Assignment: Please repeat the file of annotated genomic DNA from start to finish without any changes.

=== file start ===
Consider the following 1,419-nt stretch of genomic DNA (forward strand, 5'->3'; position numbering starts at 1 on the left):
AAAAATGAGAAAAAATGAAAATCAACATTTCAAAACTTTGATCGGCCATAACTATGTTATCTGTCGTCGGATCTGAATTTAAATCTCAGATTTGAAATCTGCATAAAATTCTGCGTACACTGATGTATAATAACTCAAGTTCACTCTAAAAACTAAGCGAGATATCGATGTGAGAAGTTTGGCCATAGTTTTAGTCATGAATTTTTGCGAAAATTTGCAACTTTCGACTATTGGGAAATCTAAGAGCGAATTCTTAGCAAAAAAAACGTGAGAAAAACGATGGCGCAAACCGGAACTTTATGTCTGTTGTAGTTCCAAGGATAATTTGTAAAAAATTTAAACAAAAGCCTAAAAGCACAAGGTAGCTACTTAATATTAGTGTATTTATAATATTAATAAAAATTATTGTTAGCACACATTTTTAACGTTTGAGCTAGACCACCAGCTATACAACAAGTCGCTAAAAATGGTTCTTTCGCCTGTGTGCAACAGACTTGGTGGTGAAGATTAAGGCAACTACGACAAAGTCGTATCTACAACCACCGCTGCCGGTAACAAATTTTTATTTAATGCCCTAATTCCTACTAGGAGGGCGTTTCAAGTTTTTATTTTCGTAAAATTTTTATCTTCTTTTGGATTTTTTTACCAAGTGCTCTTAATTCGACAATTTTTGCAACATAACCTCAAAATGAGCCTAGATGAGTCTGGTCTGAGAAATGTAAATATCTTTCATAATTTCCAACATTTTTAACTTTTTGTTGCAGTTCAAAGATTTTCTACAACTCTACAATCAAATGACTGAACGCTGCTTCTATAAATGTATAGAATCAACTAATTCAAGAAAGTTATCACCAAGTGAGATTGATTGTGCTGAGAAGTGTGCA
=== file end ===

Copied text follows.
Consider the following 1,419-nt stretch of genomic DNA (forward strand, 5'->3'; position numbering starts at 1 on the left):
AAAAATGAGAAAAAATGAAAATCAACATTTCAAAACTTTGATCGGCCATAACTATGTTATCTGTCGTCGGATCTGAATTTAAATCTCAGATTTGAAATCTGCATAAAATTCTGCGTACACTGATGTATAATAACTCAAGTTCACTCTAAAAACTAAGCGAGATATCGATGTGAGAAGTTTGGCCATAGTTTTAGTCATGAATTTTTGCGAAAATTTGCAACTTTCGACTATTGGGAAATCTAAGAGCGAATTCTTAGCAAAAAAAACGTGAGAAAAACGATGGCGCAAACCGGAACTTTATGTCTGTTGTAGTTCCAAGGATAATTTGTAAAAAATTTAAACAAAAGCCTAAAAGCACAAGGTAGCTACTTAATATTAGTGTATTTATAATATTAATAAAAATTATTGTTAGCACACATTTTTAACGTTTGAGCTAGACCACCAGCTATACAACAAGTCGCTAAAAATGGTTCTTTCGCCTGTGTGCAACAGACTTGGTGGTGAAGATTAAGGCAACTACGACAAAGTCGTATCTACAACCACCGCTGCCGGTAACAAATTTTTATTTAATGCCCTAATTCCTACTAGGAGGGCGTTTCAAGTTTTTATTTTCGTAAAATTTTTATCTTCTTTTGGATTTTTTTACCAAGTGCTCTTAATTCGACAATTTTTGCAACATAACCTCAAAATGAGCCTAGATGAGTCTGGTCTGAGAAATGTAAATATCTTTCATAATTTCCAACATTTTTAACTTTTTGTTGCAGTTCAAAGATTTTCTACAACTCTACAATCAAATGACTGAACGCTGCTTCTATAAATGTATAGAATCAACTAATTCAAGAAAGTTATCACCAAGTGAGATTGATTGTGCTGAGAAGTGTGCA